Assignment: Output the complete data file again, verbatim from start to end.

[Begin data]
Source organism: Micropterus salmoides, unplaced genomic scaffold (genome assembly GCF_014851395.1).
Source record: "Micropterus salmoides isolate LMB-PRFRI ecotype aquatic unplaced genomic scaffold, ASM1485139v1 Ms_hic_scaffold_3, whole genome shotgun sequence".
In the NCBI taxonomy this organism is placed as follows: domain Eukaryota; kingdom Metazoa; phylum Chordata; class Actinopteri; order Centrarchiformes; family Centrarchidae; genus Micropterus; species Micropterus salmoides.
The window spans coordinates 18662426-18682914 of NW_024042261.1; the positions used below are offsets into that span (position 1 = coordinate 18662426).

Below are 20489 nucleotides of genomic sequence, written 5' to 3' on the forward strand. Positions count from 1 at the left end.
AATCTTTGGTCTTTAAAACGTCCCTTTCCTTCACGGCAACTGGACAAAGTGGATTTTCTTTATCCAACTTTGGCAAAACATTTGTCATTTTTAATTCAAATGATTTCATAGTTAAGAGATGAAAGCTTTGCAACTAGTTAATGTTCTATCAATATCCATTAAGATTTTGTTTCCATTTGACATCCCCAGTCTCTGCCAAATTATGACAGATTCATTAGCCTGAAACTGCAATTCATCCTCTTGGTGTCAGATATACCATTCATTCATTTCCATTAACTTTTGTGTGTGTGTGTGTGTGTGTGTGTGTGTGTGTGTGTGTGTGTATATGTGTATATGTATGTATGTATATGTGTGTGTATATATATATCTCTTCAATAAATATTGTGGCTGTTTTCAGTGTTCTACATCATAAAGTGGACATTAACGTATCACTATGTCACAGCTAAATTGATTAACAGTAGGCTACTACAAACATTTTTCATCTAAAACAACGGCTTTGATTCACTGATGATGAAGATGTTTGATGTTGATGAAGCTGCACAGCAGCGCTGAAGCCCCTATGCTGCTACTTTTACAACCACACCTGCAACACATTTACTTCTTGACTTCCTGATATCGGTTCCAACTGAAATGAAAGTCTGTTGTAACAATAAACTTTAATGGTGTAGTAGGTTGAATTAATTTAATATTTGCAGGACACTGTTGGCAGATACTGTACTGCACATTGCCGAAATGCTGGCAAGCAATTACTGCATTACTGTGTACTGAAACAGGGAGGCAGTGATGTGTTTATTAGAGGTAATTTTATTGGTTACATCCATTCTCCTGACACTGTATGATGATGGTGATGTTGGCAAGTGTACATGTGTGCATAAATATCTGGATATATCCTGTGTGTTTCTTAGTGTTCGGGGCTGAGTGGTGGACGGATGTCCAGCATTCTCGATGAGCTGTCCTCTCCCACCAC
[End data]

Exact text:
Source organism: Micropterus salmoides, unplaced genomic scaffold (genome assembly GCF_014851395.1).
Source record: "Micropterus salmoides isolate LMB-PRFRI ecotype aquatic unplaced genomic scaffold, ASM1485139v1 Ms_hic_scaffold_3, whole genome shotgun sequence".
In the NCBI taxonomy this organism is placed as follows: domain Eukaryota; kingdom Metazoa; phylum Chordata; class Actinopteri; order Centrarchiformes; family Centrarchidae; genus Micropterus; species Micropterus salmoides.
The window spans coordinates 18662426-18682914 of NW_024042261.1; the positions used below are offsets into that span (position 1 = coordinate 18662426).

Below are 20489 nucleotides of genomic sequence, written 5' to 3' on the forward strand. Positions count from 1 at the left end.
AATCTTTGGTCTTTAAAACGTCCCTTTCCTTCACGGCAACTGGACAAAGTGGATTTTCTTTATCCAACTTTGGCAAAACATTTGTCATTTTTAATTCAAATGATTTCATAGTTAAGAGATGAAAGCTTTGCAACTAGTTAATGTTCTATCAATATCCATTAAGATTTTGTTTCCATTTGACATCCCCAGTCTCTGCCAAATTATGACAGATTCATTAGCCTGAAACTGCAATTCATCCTCTTGGTGTCAGATATACCATTCATTCATTTCCATTAACTTTTGTGTGTGTGTGTGTGTGTGTGTGTGTGTGTGTGTGTGTGTGTATATGTGTATATGTATGTATGTATATGTGTGTGTATATATATATCTCTTCAATAAATATTGTGGCTGTTTTCAGTGTTCTACATCATAAAGTGGACATTAACGTATCACTATGTCACAGCTAAATTGATTAACAGTAGGCTACTACAAACATTTTTCATCTAAAACAACGGCTTTGATTCACTGATGATGAAGATGTTTGATGTTGATGAAGCTGCACAGCAGCGCTGAAGCCCCTATGCTGCTACTTTTACAACCACACCTGCAACACATTTACTTCTTGACTTCCTGATATCGGTTCCAACTGAAATGAAAGTCTGTTGTAACAATAAACTTTAATGGTGTAGTAGGTTGAATTAATTTAATATTTGCAGGACACTGTTGGCAGATACTGTACTGCACATTGCCGAAATGCTGGCAAGCAATTACTGCATTACTGTGTACTGAAACAGGGAGGCAGTGATGTGTTTATTAGAGGTAATTTTATTGGTTACATCCATTCTCCTGACACTGTATGATGATGGTGATGTTGGCAAGTGTACATGTGTGCATAAATATCTGGATATATCCTGTGTGTTTCTTAGTGTTCGGGGCTGAGTGGTGGACGGATGTCCAGCATTCTCGATGAGCTGTCCTCTCCCACCAC